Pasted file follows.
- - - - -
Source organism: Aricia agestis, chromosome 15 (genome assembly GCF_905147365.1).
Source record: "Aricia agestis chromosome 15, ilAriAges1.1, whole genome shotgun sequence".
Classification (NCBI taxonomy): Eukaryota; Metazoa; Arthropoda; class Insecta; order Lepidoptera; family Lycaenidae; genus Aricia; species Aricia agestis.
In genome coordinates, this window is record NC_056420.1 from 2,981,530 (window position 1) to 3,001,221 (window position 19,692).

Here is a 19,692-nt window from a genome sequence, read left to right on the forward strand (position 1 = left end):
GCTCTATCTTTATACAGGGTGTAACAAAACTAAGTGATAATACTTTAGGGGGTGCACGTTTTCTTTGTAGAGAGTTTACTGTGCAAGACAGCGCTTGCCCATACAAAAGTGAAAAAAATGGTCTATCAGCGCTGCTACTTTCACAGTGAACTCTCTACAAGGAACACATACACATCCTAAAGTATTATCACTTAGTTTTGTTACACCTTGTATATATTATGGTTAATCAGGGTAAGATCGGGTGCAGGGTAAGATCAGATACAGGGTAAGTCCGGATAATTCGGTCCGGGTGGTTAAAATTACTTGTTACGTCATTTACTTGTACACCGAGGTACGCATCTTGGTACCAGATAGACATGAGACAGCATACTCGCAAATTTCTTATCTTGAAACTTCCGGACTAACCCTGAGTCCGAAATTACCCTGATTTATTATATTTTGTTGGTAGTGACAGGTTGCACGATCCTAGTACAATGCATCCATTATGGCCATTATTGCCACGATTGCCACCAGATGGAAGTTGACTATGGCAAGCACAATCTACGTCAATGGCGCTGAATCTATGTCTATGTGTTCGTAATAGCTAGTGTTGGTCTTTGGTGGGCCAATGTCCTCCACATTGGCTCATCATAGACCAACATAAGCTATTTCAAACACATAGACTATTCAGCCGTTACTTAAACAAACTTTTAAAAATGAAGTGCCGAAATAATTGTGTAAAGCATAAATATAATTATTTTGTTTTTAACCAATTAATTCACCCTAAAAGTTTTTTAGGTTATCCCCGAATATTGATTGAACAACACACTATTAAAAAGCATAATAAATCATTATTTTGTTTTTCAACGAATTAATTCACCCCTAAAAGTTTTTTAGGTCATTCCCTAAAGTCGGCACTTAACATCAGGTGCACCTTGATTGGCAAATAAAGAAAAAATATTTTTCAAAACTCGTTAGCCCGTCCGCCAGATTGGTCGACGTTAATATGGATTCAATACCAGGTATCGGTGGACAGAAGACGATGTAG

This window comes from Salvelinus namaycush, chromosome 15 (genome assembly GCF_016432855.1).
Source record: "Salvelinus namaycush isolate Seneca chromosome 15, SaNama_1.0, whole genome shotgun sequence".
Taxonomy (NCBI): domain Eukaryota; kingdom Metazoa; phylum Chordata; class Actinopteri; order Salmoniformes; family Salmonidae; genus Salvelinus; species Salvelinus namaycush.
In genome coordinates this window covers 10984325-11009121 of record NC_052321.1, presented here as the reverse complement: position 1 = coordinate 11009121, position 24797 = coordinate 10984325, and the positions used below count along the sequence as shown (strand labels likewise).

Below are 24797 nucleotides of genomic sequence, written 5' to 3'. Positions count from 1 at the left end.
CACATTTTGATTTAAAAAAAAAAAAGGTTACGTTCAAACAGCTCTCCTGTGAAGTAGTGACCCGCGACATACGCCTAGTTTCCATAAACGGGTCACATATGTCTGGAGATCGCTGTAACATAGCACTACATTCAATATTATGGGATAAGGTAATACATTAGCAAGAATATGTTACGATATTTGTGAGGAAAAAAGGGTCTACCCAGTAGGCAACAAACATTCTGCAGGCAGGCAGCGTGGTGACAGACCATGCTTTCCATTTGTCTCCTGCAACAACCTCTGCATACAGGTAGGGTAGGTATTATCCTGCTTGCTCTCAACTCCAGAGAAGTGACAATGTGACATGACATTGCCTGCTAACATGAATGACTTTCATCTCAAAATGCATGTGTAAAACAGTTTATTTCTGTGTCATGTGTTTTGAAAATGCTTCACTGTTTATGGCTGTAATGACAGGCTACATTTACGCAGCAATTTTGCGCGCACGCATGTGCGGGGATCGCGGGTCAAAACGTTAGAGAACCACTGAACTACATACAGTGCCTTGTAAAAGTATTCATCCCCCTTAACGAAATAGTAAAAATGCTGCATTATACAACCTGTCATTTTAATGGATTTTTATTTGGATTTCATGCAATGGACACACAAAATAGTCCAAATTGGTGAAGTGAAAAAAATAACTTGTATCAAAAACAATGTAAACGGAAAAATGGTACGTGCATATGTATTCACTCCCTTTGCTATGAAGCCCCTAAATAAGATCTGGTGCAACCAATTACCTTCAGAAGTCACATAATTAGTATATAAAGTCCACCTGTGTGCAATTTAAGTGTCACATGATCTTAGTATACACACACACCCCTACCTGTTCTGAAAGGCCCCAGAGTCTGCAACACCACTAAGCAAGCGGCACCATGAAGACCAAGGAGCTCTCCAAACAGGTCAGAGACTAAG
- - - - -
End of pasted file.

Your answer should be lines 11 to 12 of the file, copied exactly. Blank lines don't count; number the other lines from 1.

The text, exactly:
Below are 24797 nucleotides of genomic sequence, written 5' to 3'. Positions count from 1 at the left end.
CACATTTTGATTTAAAAAAAAAAAAGGTTACGTTCAAACAGCTCTCCTGTGAAGTAGTGACCCGCGACATACGCCTAGTTTCCATAAACGGGTCACATATGTCTGGAGATCGCTGTAACATAGCACTACATTCAATATTATGGGATAAGGTAATACATTAGCAAGAATATGTTACGATATTTGTGAGGAAAAAAGGGTCTACCCAGTAGGCAACAAACATTCTGCAGGCAGGCAGCGTGGTGACAGACCATGCTTTCCATTTGTCTCCTGCAACAACCTCTGCATACAGGTAGGGTAGGTATTATCCTGCTTGCTCTCAACTCCAGAGAAGTGACAATGTGACATGACATTGCCTGCTAACATGAATGACTTTCATCTCAAAATGCATGTGTAAAACAGTTTATTTCTGTGTCATGTGTTTTGAAAATGCTTCACTGTTTATGGCTGTAATGACAGGCTACATTTACGCAGCAATTTTGCGCGCACGCATGTGCGGGGATCGCGGGTCAAAACGTTAGAGAACCACTGAACTACATACAGTGCCTTGTAAAAGTATTCATCCCCCTTAACGAAATAGTAAAAATGCTGCATTATACAACCTGTCATTTTAATGGATTTTTATTTGGATTTCATGCAATGGACACACAAAATAGTCCAAATTGGTGAAGTGAAAAAAATAACTTGTATCAAAAACAATGTAAACGGAAAAATGGTACGTGCATATGTATTCACTCCCTTTGCTATGAAGCCCCTAAATAAGATCTGGTGCAACCAATTACCTTCAGAAGTCACATAATTAGTATATAAAGTCCACCTGTGTGCAATTTAAGTGTCACATGATCTTAGTATACACACACACCCCTACCTGTTCTGAAAGGCCCCAGAGTCTGCAACACCACTAAGCAAGCGGCACCATGAAGACCAAGGAGCTCTCCAAACAGGTCAGAGACTAAG